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A Word from the Chair...
Welcome to Wells Festival of Literature 2015, our second year in the beautiful Bishop’s Palace Gardens.
2015 brings an incredibly powerful programme of performance, poetry, politics and economics and a wide range of experts and storytellers. We are delighted to welcome Mary Berry, Dan Cruickshank and Jeffrey Archer alongside campaigners like Will Hutton and Caroline Craido-Perez plus – to name a few, very unfairly, amongst the many - Jonathan Bate on Ted Hughes; John Lanchester on money; A. N. Wilson on the Bible; Christina Lamb on Afghanistan and debut novelists Emma Hooper and Mary Chamberlain.
This year has seen the continued expansion of our work outside the Festival week. In March the High Street was buzzing as actors from the theatre company Show of Strength performed monologues written by local writers. We are sending authors and performers into an increasing number of local schools and are very excited to be launching a new literacy programme with the charity Beanstalk.
Despite our growth we are still run entirely by volunteers. The size of the committee has increased dramatically to keep pace with our evolving work and Emma Lefevre has taken on the massive challenge of co-ordinating the Festival. Huge thanks to her and the Festival team. Continued thanks also to our patrons, William and Caroline Waldegrave - we are very pleased that they are both appearing at this year’s Festival. We are also extremely grateful for the generosity of Chubb Bulleid and all our sponsors, without who the Festival would not be feasible, and to our established partners Adams Marquees, Wells Waterstones and the Wells Journal as well as our new partner, YOU Magazine.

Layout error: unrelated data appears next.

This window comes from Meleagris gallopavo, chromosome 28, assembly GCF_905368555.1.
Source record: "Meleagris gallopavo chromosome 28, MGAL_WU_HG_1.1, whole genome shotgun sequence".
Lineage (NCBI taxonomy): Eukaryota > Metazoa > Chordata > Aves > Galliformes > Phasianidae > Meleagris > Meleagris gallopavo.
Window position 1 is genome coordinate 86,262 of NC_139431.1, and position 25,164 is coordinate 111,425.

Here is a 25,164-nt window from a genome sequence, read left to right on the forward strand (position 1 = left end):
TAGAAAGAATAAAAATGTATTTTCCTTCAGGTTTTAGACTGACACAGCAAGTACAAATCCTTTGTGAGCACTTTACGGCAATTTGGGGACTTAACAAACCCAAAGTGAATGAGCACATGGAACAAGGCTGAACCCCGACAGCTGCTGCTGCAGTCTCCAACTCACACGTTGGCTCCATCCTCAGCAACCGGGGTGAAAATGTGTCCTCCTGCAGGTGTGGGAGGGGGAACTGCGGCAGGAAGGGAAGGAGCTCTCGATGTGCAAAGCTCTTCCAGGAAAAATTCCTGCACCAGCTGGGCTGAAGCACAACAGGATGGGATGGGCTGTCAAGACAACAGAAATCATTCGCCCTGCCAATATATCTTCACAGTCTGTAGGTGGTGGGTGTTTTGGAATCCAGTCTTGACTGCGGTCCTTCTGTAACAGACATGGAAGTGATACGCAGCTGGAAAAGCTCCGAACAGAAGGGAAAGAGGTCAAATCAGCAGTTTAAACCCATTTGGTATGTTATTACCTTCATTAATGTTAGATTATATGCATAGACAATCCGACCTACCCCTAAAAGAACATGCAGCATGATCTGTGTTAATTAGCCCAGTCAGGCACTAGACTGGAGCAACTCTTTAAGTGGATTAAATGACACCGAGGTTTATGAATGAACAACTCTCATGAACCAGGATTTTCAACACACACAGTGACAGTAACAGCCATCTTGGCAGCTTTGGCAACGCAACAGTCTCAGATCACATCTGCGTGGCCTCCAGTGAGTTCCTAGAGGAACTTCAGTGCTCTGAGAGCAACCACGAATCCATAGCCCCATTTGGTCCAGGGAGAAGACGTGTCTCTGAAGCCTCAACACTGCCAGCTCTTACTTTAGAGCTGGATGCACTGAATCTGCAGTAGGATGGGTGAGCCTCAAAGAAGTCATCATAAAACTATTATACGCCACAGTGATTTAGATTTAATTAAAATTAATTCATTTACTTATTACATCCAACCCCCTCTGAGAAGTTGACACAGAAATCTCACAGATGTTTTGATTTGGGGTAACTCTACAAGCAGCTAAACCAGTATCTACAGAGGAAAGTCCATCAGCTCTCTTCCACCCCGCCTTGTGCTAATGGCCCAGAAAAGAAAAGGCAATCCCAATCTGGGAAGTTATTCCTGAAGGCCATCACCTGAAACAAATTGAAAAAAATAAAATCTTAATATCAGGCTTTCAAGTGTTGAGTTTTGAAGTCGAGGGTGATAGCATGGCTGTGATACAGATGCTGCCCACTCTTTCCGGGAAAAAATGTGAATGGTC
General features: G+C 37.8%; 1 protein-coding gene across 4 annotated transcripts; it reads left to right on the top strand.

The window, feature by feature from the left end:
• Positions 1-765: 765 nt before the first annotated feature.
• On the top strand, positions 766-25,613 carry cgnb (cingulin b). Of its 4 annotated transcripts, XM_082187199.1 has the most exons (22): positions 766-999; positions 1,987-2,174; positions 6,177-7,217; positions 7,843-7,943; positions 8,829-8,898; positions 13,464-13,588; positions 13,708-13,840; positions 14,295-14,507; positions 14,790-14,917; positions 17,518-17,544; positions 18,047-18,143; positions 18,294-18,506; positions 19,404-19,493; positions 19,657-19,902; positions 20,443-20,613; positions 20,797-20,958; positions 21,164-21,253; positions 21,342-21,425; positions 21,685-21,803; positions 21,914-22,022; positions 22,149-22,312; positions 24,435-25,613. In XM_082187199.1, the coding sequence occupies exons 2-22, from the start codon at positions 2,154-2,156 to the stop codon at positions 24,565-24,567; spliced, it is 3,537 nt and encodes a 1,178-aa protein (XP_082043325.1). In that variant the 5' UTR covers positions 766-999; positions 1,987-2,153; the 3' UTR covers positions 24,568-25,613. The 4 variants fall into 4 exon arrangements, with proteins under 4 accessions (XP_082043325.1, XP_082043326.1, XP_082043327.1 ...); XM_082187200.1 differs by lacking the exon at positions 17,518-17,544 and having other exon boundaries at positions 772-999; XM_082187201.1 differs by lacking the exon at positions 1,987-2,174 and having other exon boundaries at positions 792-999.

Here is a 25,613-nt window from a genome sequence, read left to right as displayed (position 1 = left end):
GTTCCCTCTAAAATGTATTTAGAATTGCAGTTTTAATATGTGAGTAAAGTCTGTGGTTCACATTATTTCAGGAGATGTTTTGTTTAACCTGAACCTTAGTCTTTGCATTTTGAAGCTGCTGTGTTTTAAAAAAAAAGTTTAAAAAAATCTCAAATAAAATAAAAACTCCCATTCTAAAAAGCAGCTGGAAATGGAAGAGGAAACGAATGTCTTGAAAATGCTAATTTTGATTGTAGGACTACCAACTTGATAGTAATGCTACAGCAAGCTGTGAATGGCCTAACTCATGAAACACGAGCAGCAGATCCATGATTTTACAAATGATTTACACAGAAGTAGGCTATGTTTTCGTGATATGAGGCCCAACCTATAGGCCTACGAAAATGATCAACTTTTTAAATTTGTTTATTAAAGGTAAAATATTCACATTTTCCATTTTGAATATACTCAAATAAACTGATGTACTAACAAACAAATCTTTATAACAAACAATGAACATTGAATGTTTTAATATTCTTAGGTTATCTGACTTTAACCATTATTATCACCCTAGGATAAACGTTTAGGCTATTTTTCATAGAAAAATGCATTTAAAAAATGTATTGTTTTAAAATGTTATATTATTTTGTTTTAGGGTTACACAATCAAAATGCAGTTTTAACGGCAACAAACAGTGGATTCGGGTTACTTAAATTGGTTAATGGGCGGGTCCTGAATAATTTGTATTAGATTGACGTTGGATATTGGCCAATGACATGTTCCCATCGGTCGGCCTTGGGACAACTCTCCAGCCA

We are also delighted that this October sees even more events coming to Wells. As well as the Festival of Literature we will be able to enjoy Wells Art Contemporary, Wells Food Festival and New Music Wells. No question – this autumn Wells is the place to be.
The Festival launches…
WFL had its official launch on 8th October at the Bishop’s Palace in the wonderful marquee supplied by Adams Marquees and sponsored by Chubb Bulleid. The event provided an opportunity to thank them, the Bishop’s Palace and other local businesses and residents for the huge support they provide. The Chair, Emma Craigie, played special tribute to her team of volunteers as well as to the generosity of all sponsors, with special thanks to media partner The Wells Journal. Emma also introduced the literacy charity Beanstalk whose work is supported by WFL.
National Poetry Day was on the eve of the Festival opening. WFL poetry events include the judging of our Poetry competition by Peter Oswald, ‘the playwright who writes in verse’, who is also performing his own Three Folk Tales. Jonathan Bate unveils the controversial story of former Poet Laureate Ted Hughes, and award-winning Hollie McNish performs from her stunning new poetry collection Cherry Pie.
But WFL isn’t just poetry. In fact this year’s Festival is possibly the most far-ranging and diverse to date. In the first weekend alone you can discover the human body through science and art via Gavin Francis’s medical expertise and Geordie Greig’s long term friendship with Lucian Freud; follow an intriguing journey through the history of paper with Alex Monro; see trees through Thomas Pakenham’s eyes; and question Emma Hooper on her fabulous first novel.
The weekdays open up more avenues - from the life of Margot Asquith to the demise of Mr Foote’s leg; from Richard Kerridge’s love of snakes to the imagined childhood of Jungle Book creator, Rudyard Kipling; from Samuel Johnson’s heir to vegetables as war effort.
The final day sums up the breadth of interest: William Waldegrave provides a revealing glimpse into the world of politics; best-selling writer John Lanchester translates the gobbledegook of money; Janice Hadlow looks at mad King George’s mad family life; Mary Berry talks to Caroline Waldegrave; John Campbell discusses Roy Jenkins (the best Prime Minister we never had?) with North East Somerset MP Jacob Rees-Mogg. And the Festival ends in a gale of laughter with the ‘queen of funny’, Viv Groskop.
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